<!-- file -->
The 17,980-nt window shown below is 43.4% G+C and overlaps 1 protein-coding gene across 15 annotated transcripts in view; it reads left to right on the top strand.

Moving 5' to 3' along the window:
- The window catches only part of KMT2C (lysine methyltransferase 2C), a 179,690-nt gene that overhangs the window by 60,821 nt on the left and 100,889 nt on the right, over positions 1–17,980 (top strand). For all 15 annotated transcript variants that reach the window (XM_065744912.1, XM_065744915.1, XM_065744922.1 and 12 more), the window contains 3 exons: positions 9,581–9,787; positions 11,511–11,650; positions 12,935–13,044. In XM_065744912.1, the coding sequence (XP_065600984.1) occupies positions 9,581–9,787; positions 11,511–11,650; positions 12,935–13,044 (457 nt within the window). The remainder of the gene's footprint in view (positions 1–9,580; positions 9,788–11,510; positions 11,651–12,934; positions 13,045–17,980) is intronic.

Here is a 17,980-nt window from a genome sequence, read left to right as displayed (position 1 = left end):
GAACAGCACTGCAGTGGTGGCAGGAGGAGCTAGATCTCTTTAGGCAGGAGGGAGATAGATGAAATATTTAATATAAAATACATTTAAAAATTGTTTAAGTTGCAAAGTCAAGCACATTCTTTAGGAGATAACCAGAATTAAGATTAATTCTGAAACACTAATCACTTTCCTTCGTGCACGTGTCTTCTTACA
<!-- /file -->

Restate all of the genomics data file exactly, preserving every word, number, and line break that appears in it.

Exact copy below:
The 17,980-nt window shown below is 43.4% G+C and overlaps 1 protein-coding gene across 15 annotated transcripts in view; it reads left to right on the top strand.

Moving 5' to 3' along the window:
- The window catches only part of KMT2C (lysine methyltransferase 2C), a 179,690-nt gene that overhangs the window by 60,821 nt on the left and 100,889 nt on the right, over positions 1–17,980 (top strand). For all 15 annotated transcript variants that reach the window (XM_065744912.1, XM_065744915.1, XM_065744922.1 and 12 more), the window contains 3 exons: positions 9,581–9,787; positions 11,511–11,650; positions 12,935–13,044. In XM_065744912.1, the coding sequence (XP_065600984.1) occupies positions 9,581–9,787; positions 11,511–11,650; positions 12,935–13,044 (457 nt within the window). The remainder of the gene's footprint in view (positions 1–9,580; positions 9,788–11,510; positions 11,651–12,934; positions 13,045–17,980) is intronic.

Here is a 17,980-nt window from a genome sequence, read left to right as displayed (position 1 = left end):
GAACAGCACTGCAGTGGTGGCAGGAGGAGCTAGATCTCTTTAGGCAGGAGGGAGATAGATGAAATATTTAATATAAAATACATTTAAAAATTGTTTAAGTTGCAAAGTCAAGCACATTCTTTAGGAGATAACCAGAATTAAGATTAATTCTGAAACACTAATCACTTTCCTTCGTGCACGTGTCTTCTTACA